You wear it well... very well... mutilated hair and all.
Were you born with it like that?
No... of course not.
My hair-- what's wrong with my hair?
Look honey, we're going to the theatre-- we're not going to be in it... so go change,huh?
You expect this boy to go out with you looking like that?
That's up to George. If he's ashamed of his heritage--
Son-I think you ought to talk to your wife... I'll go on out and leave you alone if you want-
I don't 'low no yellin' in this house, Walter Lee, and you know it. And there ain't going to be no investing in no liquor stores. I don't aim to have to speak on that again.
WILL SOMEBODY PLEASE LISTEN TO ME TODAY?
In fact, here's another fifty cents... Buy yourself some fruit today-- or take a taxicab to school or something!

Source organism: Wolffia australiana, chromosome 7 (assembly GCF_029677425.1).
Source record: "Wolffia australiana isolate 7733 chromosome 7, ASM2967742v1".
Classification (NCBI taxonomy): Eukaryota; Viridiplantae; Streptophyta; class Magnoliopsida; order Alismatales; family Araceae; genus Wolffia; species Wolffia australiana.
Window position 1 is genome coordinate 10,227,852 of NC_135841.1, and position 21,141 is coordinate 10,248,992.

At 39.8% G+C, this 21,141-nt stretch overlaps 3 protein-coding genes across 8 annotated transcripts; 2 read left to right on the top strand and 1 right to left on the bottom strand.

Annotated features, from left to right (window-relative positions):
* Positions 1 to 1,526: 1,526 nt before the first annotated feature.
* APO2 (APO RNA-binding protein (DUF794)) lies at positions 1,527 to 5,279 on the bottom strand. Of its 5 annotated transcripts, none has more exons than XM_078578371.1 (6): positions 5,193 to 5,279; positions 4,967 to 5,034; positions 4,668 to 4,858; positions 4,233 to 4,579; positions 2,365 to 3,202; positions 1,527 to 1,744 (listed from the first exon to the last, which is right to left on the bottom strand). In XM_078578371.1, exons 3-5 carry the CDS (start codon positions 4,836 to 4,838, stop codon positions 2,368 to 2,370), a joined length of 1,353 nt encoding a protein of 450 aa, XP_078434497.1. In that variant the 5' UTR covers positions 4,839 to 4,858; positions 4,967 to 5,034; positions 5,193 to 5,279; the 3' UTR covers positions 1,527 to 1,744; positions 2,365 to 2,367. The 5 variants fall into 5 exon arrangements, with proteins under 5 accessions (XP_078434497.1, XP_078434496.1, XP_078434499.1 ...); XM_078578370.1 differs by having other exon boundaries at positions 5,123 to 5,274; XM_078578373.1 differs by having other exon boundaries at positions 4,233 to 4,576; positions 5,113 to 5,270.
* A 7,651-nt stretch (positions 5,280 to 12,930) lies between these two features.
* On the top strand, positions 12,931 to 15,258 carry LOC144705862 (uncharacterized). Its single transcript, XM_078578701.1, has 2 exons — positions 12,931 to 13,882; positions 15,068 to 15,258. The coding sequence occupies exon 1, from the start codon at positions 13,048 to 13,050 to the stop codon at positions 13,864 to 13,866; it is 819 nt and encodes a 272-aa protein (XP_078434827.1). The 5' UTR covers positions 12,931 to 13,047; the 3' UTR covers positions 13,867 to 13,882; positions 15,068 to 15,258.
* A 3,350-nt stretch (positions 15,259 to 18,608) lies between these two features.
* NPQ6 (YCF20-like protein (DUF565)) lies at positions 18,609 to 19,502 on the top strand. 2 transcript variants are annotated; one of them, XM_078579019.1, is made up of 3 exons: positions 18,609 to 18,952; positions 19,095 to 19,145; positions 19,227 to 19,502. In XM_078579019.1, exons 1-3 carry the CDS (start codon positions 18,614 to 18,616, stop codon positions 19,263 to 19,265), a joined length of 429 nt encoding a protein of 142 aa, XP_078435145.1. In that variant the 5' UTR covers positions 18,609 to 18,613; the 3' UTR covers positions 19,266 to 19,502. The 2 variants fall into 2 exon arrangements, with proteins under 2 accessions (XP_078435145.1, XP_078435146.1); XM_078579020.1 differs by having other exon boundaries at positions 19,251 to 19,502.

What yu tell the boy things like that for? Here son--
This is showing a internal conflict when Beneatha is trying to choose when it comes to Asagai and George. She has a different look because she wanted to change it for what Asagai told her.
This is a external conflict because Walter is struggling with himself, that no one seems to understand him. Everyone in his family does not understand his dream.
This shows external conflict because everyone cares about Travis. But in this scene Ruth did not want to give Travis fifty-cents. So then Walter gave him a dollar. Everyone in his family supports Travis.